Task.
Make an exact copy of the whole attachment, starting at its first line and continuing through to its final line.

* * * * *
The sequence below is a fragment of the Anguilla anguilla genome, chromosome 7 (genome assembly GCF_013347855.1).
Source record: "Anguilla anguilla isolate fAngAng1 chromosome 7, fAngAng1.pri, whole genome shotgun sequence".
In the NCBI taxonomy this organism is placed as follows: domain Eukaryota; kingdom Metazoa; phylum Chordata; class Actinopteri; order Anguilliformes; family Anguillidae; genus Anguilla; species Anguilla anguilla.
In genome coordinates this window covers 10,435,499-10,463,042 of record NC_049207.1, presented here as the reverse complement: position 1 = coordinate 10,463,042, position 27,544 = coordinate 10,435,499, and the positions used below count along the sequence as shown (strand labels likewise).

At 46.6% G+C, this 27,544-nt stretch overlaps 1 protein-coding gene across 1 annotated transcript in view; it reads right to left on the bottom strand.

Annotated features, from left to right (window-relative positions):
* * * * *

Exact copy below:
The sequence below is a fragment of the Anguilla anguilla genome, chromosome 7 (genome assembly GCF_013347855.1).
Source record: "Anguilla anguilla isolate fAngAng1 chromosome 7, fAngAng1.pri, whole genome shotgun sequence".
In the NCBI taxonomy this organism is placed as follows: domain Eukaryota; kingdom Metazoa; phylum Chordata; class Actinopteri; order Anguilliformes; family Anguillidae; genus Anguilla; species Anguilla anguilla.
In genome coordinates this window covers 10,435,499-10,463,042 of record NC_049207.1, presented here as the reverse complement: position 1 = coordinate 10,463,042, position 27,544 = coordinate 10,435,499, and the positions used below count along the sequence as shown (strand labels likewise).

At 46.6% G+C, this 27,544-nt stretch overlaps 1 protein-coding gene across 1 annotated transcript in view; it reads right to left on the bottom strand.

Annotated features, from left to right (window-relative positions):